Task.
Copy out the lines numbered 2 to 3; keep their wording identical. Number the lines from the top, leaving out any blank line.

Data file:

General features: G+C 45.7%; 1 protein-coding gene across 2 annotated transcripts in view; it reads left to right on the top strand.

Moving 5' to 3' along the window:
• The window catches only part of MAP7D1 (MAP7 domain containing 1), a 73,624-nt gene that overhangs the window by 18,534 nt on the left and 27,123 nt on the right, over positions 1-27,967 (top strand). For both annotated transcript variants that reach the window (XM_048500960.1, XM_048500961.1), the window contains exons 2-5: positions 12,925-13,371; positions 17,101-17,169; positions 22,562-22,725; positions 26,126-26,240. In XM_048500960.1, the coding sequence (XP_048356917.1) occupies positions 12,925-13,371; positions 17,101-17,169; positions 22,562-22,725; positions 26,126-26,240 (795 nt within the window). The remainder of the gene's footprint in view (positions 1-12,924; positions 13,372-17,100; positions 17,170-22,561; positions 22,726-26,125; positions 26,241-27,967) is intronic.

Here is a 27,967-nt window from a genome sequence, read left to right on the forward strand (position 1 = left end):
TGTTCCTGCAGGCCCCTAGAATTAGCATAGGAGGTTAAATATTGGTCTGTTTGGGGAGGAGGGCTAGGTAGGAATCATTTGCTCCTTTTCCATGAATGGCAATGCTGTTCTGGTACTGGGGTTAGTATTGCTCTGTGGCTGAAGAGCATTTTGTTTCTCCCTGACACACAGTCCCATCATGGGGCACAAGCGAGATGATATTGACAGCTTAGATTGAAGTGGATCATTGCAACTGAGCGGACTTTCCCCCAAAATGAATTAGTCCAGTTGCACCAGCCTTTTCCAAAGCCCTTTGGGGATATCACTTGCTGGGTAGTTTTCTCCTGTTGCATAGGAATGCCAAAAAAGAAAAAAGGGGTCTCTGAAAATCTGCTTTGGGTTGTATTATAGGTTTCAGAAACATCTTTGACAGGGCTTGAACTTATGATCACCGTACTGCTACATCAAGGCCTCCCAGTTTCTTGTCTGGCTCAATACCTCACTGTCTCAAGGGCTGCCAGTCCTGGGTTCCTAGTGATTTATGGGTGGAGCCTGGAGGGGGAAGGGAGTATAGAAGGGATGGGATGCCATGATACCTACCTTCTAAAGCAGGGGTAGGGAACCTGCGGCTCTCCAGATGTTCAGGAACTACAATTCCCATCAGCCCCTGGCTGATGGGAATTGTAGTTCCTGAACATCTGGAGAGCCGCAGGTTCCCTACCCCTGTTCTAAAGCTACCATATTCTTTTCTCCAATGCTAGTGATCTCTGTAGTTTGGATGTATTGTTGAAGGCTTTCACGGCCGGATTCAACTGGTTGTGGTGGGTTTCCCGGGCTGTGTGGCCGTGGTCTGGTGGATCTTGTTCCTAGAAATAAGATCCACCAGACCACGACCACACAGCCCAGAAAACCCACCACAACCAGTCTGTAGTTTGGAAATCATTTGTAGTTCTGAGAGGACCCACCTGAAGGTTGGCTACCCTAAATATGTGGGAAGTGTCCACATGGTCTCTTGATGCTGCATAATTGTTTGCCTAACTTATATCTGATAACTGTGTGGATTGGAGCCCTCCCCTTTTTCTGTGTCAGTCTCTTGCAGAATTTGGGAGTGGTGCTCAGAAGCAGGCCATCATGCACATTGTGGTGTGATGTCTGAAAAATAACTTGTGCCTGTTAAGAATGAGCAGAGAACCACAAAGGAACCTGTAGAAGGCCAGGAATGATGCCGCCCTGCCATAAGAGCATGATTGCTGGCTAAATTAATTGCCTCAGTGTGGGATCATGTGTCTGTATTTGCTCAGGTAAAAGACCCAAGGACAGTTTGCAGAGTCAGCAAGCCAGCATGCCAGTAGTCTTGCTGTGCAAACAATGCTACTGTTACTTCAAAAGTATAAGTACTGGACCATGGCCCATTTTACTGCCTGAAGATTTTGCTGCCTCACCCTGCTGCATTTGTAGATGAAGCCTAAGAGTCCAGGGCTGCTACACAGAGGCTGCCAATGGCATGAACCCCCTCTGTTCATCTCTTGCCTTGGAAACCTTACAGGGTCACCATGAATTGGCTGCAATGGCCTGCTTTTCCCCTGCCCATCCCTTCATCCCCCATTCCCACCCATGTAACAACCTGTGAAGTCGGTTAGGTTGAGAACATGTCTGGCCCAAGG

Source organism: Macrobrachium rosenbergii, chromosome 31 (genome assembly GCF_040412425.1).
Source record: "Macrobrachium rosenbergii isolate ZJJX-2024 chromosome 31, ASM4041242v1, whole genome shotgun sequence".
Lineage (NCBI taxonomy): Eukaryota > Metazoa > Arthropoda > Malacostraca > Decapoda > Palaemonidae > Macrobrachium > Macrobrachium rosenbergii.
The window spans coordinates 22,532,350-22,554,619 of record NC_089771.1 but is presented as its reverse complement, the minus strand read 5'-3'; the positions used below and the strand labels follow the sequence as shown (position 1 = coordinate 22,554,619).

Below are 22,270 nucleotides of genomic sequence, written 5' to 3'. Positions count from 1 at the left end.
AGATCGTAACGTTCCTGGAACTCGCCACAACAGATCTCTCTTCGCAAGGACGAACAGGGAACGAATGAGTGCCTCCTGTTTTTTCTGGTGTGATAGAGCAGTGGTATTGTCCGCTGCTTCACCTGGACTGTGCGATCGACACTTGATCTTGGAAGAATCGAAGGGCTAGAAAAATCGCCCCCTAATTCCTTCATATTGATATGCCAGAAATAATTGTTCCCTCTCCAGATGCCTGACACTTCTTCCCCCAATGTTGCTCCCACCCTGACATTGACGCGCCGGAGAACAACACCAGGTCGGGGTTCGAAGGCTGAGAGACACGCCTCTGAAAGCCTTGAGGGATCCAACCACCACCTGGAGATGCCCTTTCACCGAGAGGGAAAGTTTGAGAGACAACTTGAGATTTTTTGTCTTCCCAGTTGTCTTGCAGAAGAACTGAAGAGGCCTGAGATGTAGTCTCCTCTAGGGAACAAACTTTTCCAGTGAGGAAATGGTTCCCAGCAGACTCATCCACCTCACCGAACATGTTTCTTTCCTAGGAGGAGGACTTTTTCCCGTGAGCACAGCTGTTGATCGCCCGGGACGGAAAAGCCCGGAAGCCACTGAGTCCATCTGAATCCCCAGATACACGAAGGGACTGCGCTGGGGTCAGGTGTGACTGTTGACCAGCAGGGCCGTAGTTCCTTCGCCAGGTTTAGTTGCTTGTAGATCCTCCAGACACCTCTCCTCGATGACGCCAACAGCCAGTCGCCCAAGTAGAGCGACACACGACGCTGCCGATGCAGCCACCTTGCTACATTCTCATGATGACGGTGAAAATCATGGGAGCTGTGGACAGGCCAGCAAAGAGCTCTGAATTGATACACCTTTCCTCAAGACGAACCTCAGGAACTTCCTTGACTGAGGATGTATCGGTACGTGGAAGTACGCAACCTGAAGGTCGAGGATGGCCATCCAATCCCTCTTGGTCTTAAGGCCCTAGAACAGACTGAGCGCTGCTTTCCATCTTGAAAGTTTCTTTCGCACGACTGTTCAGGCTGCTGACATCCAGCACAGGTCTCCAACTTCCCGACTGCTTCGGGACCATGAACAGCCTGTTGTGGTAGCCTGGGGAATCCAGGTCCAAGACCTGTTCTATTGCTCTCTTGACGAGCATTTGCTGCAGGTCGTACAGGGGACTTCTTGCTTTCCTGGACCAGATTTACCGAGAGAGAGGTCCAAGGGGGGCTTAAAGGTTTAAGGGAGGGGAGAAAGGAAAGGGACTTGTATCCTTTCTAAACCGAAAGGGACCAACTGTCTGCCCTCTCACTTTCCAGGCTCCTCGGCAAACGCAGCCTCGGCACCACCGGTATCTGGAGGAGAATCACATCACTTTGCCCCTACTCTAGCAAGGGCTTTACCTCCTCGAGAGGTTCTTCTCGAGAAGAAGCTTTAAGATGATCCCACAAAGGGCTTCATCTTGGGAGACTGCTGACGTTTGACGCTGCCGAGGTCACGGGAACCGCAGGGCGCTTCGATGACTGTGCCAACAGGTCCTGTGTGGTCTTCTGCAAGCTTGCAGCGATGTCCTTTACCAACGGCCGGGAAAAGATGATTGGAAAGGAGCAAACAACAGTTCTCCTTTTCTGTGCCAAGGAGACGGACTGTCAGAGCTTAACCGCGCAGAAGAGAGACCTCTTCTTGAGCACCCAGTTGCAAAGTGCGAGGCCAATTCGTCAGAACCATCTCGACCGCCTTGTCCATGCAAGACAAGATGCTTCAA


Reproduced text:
Moving 5' to 3' along the window:
• The window catches only part of MAP7D1 (MAP7 domain containing 1), a 73,624-nt gene that overhangs the window by 18,534 nt on the left and 27,123 nt on the right, over positions 1-27,967 (top strand). For both annotated transcript variants that reach the window (XM_048500960.1, XM_048500961.1), the window contains exons 2-5: positions 12,925-13,371; positions 17,101-17,169; positions 22,562-22,725; positions 26,126-26,240. In XM_048500960.1, the coding sequence (XP_048356917.1) occupies positions 12,925-13,371; positions 17,101-17,169; positions 22,562-22,725; positions 26,126-26,240 (795 nt within the window). The remainder of the gene's footprint in view (positions 1-12,924; positions 13,372-17,100; positions 17,170-22,561; positions 22,726-26,125; positions 26,241-27,967) is intronic.